Urban park in Oulu

Strong development of Tampere and Helsinki around public transport stops. In Tampere around the tram, in Helsinki around the metro, where really is designed from the pedestrian point of view. 

Densification at metro line in Helsinki, with dedicated cycleway next to the metro. Social safety might be an issue, but otherwise urbanism done right.

I return to the Netherlands with a head full impressions to continue working on making the bicycle facilities even better in the Netherlands.

Cycling destination Paris

By cycling in a few from Paris to Bourgogne, the impressions fall into place. First of all, Paris remains a fantastic metropolis, where life goes on forever. The high density of homes and the intensive use of public space are well known. In that respect, the use of the bicycle is of course obvious, but it took a Covid crisis to really boost the infrastructure and the use of bicycles. In the street I could identify three forms of infrastructure.

At the first place, there is the traditional infrastructure, whereby the bicycle paths should not take up too much space. It looks carefully fitted and attention has been paid to trees, parking for cars and loading and unloading. However, the bicycle paths often end in complex places, so that you have to figure it out yourself on the junctions. I call this myself “Shy interventions”.

The second category of infrastructure is the brave, tough infrastructure that was created during the term of Mayor Anna Hildago. Space for car traffic is taken up by cycle paths on the same level, separated by curbs. The physical shielding for car traffic gives confidence, but you have to be careful, because the visibility of the curbs sometimes is a bit poor and should be improved. The network of these new cycle paths is still far from complete, which is why the third category, that of the “Corona pistes” receives so much attention.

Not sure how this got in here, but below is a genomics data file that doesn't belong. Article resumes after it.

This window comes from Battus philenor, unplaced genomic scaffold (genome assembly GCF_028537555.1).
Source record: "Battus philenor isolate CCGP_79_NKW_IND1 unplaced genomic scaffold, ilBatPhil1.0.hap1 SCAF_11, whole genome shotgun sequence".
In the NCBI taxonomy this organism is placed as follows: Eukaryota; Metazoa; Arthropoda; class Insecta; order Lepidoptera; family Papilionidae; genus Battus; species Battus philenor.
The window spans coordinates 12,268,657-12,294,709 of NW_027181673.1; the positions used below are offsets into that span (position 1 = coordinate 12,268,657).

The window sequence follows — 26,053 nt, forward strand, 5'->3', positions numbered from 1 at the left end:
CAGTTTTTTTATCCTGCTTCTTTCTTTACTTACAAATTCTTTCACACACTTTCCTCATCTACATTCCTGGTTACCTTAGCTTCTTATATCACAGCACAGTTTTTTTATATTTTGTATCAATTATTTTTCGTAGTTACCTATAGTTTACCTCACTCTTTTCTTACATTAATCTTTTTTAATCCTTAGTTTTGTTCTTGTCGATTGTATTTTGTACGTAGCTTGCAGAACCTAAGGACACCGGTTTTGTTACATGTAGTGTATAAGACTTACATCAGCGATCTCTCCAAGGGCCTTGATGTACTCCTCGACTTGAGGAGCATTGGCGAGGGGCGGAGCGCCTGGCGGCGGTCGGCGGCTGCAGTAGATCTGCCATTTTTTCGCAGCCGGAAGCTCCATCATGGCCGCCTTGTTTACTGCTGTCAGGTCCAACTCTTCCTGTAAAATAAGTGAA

The Corona pistes popped up like mushrooms and comes with yellow paint and pylons and has many appearances. From sharrrows to two-way bicycle paths in the middle axis of the street and even a Rue Amsterdam where through traffic for cars was made impossible traffic and the street actually functions as a bicycle street.

In my opinion, the network has become quite complete, and many different types of cyclists can be distinguished. The similarity is that everyone should have a decent degree of traffic insight, because traffic remains hectic and as a cyclist you sometimes have to search for the continuation after crossing the intersection. Later this week I learned from Judith Un from EspacePama that educating people about cycling is not in the first place about traffic regulations, but for a lot of people it goes much deeper, to get the concept of balance in their nerve system

With Jerome Sorrel I visited the place where a 24 year old woman got under the wheels of a truck. The driver couldn’t see her and the infrastructural measures to keep her out of the blind spot were missing. It is emotional every time to visit such a place, but it makes my the urge to change the traffic system stronger every time.